The traditional family setup is no longer the norm. Blended families represent a huge proportion of the UK population, with multi-family households – containing two or more families – the fastest growing household type during the last 20 years according to the Office for National Statistics (ONS).
Life can be difficult for single parents and their children but for many finding a new partner and starting afresh in a new family setup is the next natural step. As a result, there are now millions of healthy, harmonious and happy blended families throughout the UK, each as uniquely formed as the last.
For people in blended families, preparing a will is made even more essential, especially if you are a business owner or professional with a complex estate. In this article, we reveal why and how making a will could serve you and your blended family long into the future.
Table of Contents
Why is writing a will important for blended families?
Preparing a will and ensuring your estate is managed and shared in accordance to your final wishes is vital in any family setup. It can help to avoid discrepancies, confusion or even arguments when the time finally comes and your estate needs to be passed on.
Having a will in place also minimises inheritance tax (IHT) liability in some circumstances and makes certain the family members, friends or professionals you want to execute the probate process are appointed as you see fit.
The management of your estate upon your death is obviously more complicated in blended families. In line with the rules of intestacy, which apply should you die without making a will, unmarried partners and stepchildren do not have the same rights as legally married spouses, civil partners, and blood relatives meaning your blended family will not receive a fair share of your estate.
Where do unmarried partners and stepchildren stand without a will?
If you fail to prepare a will, you will die ‘intestate’ and your estate will be divided in accordance with the latest intestacy rules. As a result, there will be no or very little control over who is awarded what upon your death.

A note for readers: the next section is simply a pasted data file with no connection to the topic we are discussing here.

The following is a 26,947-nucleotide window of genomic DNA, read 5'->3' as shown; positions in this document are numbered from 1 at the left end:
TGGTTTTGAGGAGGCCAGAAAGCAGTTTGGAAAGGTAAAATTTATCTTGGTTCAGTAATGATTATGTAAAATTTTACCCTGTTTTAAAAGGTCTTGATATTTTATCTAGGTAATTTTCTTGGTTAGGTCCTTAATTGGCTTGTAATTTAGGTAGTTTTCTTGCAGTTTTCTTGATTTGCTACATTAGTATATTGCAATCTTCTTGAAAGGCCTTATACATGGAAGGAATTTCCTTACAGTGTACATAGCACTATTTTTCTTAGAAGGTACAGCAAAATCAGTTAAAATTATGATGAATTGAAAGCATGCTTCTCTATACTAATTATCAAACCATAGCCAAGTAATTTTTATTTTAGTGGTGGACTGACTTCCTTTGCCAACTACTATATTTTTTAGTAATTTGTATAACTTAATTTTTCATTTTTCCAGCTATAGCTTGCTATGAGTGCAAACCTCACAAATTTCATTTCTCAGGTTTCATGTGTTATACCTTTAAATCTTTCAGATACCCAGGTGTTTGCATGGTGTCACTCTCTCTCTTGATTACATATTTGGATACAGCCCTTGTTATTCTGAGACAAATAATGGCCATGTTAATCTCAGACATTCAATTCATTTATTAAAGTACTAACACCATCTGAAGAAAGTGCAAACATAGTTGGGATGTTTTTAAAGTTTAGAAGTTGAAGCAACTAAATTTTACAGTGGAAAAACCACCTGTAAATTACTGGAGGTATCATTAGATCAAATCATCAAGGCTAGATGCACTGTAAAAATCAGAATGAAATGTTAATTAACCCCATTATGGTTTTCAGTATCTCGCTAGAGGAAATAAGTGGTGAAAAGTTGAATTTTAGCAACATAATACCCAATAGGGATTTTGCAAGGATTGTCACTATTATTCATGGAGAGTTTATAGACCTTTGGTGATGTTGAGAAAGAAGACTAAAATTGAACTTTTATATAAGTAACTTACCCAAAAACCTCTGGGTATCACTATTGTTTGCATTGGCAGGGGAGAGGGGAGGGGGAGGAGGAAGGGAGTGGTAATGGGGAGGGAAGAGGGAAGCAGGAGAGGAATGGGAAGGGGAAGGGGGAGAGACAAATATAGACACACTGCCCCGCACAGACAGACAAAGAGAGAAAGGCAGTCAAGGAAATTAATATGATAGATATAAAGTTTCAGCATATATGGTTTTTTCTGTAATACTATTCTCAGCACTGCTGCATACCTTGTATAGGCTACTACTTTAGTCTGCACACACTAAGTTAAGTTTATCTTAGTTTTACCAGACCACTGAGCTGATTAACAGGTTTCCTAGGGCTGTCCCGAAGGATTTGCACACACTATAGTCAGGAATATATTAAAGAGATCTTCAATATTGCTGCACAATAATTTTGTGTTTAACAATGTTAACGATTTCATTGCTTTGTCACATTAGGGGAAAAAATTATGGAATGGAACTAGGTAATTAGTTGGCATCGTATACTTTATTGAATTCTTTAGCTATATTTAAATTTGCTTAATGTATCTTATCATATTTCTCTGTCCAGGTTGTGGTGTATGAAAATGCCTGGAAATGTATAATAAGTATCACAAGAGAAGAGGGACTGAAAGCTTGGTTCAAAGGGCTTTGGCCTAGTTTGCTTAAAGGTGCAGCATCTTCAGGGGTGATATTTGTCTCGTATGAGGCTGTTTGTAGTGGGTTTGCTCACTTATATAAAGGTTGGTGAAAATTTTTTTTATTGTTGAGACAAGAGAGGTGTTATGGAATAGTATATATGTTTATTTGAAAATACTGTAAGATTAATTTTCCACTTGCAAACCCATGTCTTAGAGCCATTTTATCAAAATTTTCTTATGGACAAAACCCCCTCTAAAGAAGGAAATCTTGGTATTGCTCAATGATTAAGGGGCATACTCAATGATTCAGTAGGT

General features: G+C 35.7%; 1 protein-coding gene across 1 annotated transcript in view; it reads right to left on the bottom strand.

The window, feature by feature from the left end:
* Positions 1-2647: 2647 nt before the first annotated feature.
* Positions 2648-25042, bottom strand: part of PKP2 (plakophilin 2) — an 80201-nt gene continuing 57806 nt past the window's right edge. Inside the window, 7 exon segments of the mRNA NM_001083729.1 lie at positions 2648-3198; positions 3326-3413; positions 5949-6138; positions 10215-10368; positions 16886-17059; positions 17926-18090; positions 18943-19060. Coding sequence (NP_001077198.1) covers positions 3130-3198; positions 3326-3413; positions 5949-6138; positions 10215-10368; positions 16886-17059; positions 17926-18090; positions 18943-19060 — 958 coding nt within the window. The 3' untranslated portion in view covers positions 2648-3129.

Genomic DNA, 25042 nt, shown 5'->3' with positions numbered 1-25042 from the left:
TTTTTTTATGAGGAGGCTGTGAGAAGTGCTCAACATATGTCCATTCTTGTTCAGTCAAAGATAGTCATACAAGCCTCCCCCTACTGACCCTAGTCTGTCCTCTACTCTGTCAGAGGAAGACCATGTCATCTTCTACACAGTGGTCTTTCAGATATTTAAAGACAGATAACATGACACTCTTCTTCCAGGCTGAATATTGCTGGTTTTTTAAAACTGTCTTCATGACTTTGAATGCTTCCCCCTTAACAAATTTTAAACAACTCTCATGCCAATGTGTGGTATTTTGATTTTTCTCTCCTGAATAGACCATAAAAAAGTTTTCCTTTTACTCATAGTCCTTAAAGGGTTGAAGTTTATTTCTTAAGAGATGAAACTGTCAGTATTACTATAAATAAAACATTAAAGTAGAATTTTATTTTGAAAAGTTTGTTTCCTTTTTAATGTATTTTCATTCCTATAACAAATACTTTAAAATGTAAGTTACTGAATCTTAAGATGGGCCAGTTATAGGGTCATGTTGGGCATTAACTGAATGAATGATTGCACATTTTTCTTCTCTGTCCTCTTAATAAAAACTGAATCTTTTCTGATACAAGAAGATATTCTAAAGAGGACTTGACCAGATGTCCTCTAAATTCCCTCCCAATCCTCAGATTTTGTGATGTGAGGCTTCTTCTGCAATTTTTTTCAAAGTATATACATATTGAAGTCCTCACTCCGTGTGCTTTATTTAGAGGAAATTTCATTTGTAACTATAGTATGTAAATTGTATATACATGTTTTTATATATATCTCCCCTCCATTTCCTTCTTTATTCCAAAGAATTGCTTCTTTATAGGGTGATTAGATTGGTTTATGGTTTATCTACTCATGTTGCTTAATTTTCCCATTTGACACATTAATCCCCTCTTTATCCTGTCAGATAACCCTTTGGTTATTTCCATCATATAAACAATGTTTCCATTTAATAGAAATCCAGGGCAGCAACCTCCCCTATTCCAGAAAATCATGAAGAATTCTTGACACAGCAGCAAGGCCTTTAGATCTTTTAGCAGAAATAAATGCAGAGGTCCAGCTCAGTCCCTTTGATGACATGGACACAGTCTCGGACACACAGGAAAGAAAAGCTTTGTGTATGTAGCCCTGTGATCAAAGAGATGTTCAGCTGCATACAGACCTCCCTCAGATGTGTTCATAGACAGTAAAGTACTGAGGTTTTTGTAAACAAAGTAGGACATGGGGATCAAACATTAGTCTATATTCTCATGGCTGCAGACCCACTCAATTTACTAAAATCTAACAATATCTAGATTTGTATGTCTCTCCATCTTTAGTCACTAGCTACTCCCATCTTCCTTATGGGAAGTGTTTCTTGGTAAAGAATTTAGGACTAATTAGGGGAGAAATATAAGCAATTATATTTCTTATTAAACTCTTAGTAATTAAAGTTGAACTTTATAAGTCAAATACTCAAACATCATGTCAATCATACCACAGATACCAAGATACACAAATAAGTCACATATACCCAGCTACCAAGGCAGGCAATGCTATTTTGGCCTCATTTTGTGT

By law, an unmarried partner has no rights, whether there is children or grandchildren involved, or not. Without a will, the entire estate will be divided equally amongst the biological or adopted children, proceeds which they will only be able to access once they turn 18.
Despite your relationship in life, your stepchildren are not entitled to a share of your estate upon your death. Blood relatives and spouses take precedence over unmarried partners, stepchildren and foster children.
Your will should also be used to name who will look after your dependents upon your death and again your cohabitee or partner won’t automatically inherit this responsibility. Without a will, the guardianship of your dependents could be determined by a local authority or court, leaving the future of your children, stepchildren or foster children uncertain.
How do I get started with will writing for blended families?
The best way to protect your assets and ensure your children, stepchildren and foster children are looked after appropriately should you pass away is to prepare a will. Your will can set out a plan for the future of your blended family, ensuring your partner and dependents are cared for as you see fit.
Getting expert help in the creation of a comprehensive and well managed will is essential. Your will should also be revisited and revised as necessary on a regular basis to ensure your final wishes are in line with your current circumstances.
Want to prepare a will and ensure that your estate is in order? Find out more about how Winn Solicitors can help here.